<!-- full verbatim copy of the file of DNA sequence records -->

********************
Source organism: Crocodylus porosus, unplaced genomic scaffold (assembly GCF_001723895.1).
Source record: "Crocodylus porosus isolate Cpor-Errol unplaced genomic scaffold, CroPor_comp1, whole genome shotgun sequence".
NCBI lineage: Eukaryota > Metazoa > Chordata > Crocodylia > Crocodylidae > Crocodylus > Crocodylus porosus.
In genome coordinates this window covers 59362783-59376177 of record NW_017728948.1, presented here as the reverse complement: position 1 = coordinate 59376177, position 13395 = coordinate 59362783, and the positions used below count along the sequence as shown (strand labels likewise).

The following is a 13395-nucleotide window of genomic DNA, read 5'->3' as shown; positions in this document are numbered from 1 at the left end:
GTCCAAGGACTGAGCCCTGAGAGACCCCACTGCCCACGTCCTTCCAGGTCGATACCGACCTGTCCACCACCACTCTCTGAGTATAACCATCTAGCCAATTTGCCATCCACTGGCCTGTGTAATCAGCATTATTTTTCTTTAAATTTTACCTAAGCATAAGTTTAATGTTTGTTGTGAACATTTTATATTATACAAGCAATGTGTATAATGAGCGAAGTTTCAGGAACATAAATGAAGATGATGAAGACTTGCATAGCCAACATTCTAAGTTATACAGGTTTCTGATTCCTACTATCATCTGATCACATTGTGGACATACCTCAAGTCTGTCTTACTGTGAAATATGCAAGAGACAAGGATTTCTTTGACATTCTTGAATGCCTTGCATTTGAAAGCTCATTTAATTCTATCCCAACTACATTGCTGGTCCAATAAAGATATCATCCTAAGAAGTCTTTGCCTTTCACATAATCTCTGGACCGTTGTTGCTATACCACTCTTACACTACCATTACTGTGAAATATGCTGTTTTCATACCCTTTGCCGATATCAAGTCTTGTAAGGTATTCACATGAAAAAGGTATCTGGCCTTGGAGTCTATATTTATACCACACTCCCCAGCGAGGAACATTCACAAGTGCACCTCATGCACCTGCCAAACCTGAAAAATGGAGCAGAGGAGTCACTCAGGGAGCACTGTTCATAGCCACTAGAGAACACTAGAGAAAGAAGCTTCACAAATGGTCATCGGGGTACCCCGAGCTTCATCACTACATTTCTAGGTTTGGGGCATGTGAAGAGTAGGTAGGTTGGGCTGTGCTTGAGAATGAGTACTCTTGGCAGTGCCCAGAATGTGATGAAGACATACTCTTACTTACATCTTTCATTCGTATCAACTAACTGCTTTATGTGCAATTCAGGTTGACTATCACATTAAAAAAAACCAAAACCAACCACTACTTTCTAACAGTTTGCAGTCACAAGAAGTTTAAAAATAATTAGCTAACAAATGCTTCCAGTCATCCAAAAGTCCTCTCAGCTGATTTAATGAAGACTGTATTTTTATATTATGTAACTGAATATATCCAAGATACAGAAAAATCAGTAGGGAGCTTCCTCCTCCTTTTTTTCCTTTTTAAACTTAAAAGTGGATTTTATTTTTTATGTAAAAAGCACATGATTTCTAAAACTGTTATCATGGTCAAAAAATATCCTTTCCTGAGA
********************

Source organism: Crocodylus porosus, unplaced genomic scaffold (assembly GCF_001723895.1).
Source record: "Crocodylus porosus isolate Cpor-Errol unplaced genomic scaffold, CroPor_comp1, whole genome shotgun sequence".
NCBI lineage: Eukaryota > Metazoa > Chordata > Crocodylia > Crocodylidae > Crocodylus > Crocodylus porosus.
In genome coordinates this window covers 59362783-59376177 of record NW_017728948.1, presented here as the reverse complement: position 1 = coordinate 59376177, position 13395 = coordinate 59362783, and the positions used below count along the sequence as shown (strand labels likewise).

The following is a 13395-nucleotide window of genomic DNA, read 5'->3' as shown; positions in this document are numbered from 1 at the left end:
GTCCAAGGACTGAGCCCTGAGAGACCCCACTGCCCACGTCCTTCCAGGTCGATACCGACCTGTCCACCACCACTCTCTGAGTATAACCATCTAGCCAATTTGCCATCCACTGGCCTGTGTAATCAGCATTATTTTTCTTTAAATTTTACCTAAGCATAAGTTTAATGTTTGTTGTGAACATTTTATATTATACAAGCAATGTGTATAATGAGCGAAGTTTCAGGAACATAAATGAAGATGATGAAGACTTGCATAGCCAACATTCTAAGTTATACAGGTTTCTGATTCCTACTATCATCTGATCACATTGTGGACATACCTCAAGTCTGTCTTACTGTGAAATATGCAAGAGACAAGGATTTCTTTGACATTCTTGAATGCCTTGCATTTGAAAGCTCATTTAATTCTATCCCAACTACATTGCTGGTCCAATAAAGATATCATCCTAAGAAGTCTTTGCCTTTCACATAATCTCTGGACCGTTGTTGCTATACCACTCTTACACTACCATTACTGTGAAATATGCTGTTTTCATACCCTTTGCCGATATCAAGTCTTGTAAGGTATTCACATGAAAAAGGTATCTGGCCTTGGAGTCTATATTTATACCACACTCCCCAGCGAGGAACATTCACAAGTGCACCTCATGCACCTGCCAAACCTGAAAAATGGAGCAGAGGAGTCACTCAGGGAGCACTGTTCATAGCCACTAGAGAACACTAGAGAAAGAAGCTTCACAAATGGTCATCGGGGTACCCCGAGCTTCATCACTACATTTCTAGGTTTGGGGCATGTGAAGAGTAGGTAGGTTGGGCTGTGCTTGAGAATGAGTACTCTTGGCAGTGCCCAGAATGTGATGAAGACATACTCTTACTTACATCTTTCATTCGTATCAACTAACTGCTTTATGTGCAATTCAGGTTGACTATCACATTAAAAAAAACCAAAACCAACCACTACTTTCTAACAGTTTGCAGTCACAAGAAGTTTAAAAATAATTAGCTAACAAATGCTTCCAGTCATCCAAAAGTCCTCTCAGCTGATTTAATGAAGACTGTATTTTTATATTATGTAACTGAATATATCCAAGATACAGAAAAATCAGTAGGGAGCTTCCTCCTCCTTTTTTTCCTTTTTAAACTTAAAAGTGGATTTTATTTTTTATGTAAAAAGCACATGATTTCTAAAACTGTTATCATGGTCAAAAAATATCCTTTCCTGAGA